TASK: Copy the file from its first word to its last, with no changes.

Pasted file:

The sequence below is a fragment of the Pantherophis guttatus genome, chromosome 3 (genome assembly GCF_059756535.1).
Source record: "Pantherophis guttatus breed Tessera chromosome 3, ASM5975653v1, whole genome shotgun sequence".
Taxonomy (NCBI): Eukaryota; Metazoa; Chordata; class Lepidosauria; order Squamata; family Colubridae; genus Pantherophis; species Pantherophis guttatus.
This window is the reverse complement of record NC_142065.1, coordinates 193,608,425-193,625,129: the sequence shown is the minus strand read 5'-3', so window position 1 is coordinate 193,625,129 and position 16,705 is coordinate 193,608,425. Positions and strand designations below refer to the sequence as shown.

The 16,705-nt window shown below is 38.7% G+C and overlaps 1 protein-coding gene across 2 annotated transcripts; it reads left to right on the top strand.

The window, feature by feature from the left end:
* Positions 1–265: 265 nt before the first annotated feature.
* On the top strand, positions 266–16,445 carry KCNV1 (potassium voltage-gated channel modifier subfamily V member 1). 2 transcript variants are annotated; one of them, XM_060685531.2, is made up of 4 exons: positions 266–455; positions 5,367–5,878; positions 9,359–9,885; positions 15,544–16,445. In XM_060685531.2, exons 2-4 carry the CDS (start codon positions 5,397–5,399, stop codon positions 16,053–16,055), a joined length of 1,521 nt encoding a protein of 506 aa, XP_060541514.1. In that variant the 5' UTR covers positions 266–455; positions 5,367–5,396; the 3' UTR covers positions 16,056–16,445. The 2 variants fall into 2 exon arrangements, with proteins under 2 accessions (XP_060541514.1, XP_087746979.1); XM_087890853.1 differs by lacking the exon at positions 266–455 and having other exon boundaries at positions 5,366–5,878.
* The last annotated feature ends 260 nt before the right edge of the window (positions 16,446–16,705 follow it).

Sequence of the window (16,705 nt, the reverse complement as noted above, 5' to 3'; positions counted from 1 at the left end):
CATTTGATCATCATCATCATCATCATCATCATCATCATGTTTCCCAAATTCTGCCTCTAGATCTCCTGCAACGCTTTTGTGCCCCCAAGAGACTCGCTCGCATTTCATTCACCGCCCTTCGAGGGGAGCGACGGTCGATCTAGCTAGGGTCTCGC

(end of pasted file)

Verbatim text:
The sequence below is a fragment of the Pantherophis guttatus genome, chromosome 3 (genome assembly GCF_059756535.1).
Source record: "Pantherophis guttatus breed Tessera chromosome 3, ASM5975653v1, whole genome shotgun sequence".
Taxonomy (NCBI): Eukaryota; Metazoa; Chordata; class Lepidosauria; order Squamata; family Colubridae; genus Pantherophis; species Pantherophis guttatus.
This window is the reverse complement of record NC_142065.1, coordinates 193,608,425-193,625,129: the sequence shown is the minus strand read 5'-3', so window position 1 is coordinate 193,625,129 and position 16,705 is coordinate 193,608,425. Positions and strand designations below refer to the sequence as shown.

The 16,705-nt window shown below is 38.7% G+C and overlaps 1 protein-coding gene across 2 annotated transcripts; it reads left to right on the top strand.

The window, feature by feature from the left end:
* Positions 1–265: 265 nt before the first annotated feature.
* On the top strand, positions 266–16,445 carry KCNV1 (potassium voltage-gated channel modifier subfamily V member 1). 2 transcript variants are annotated; one of them, XM_060685531.2, is made up of 4 exons: positions 266–455; positions 5,367–5,878; positions 9,359–9,885; positions 15,544–16,445. In XM_060685531.2, exons 2-4 carry the CDS (start codon positions 5,397–5,399, stop codon positions 16,053–16,055), a joined length of 1,521 nt encoding a protein of 506 aa, XP_060541514.1. In that variant the 5' UTR covers positions 266–455; positions 5,367–5,396; the 3' UTR covers positions 16,056–16,445. The 2 variants fall into 2 exon arrangements, with proteins under 2 accessions (XP_060541514.1, XP_087746979.1); XM_087890853.1 differs by lacking the exon at positions 266–455 and having other exon boundaries at positions 5,366–5,878.
* The last annotated feature ends 260 nt before the right edge of the window (positions 16,446–16,705 follow it).

Sequence of the window (16,705 nt, the reverse complement as noted above, 5' to 3'; positions counted from 1 at the left end):
CATTTGATCATCATCATCATCATCATCATCATCATCATGTTTCCCAAATTCTGCCTCTAGATCTCCTGCAACGCTTTTGTGCCCCCAAGAGACTCGCTCGCATTTCATTCACCGCCCTTCGAGGGGAGCGACGGTCGATCTAGCTAGGGTCTCGC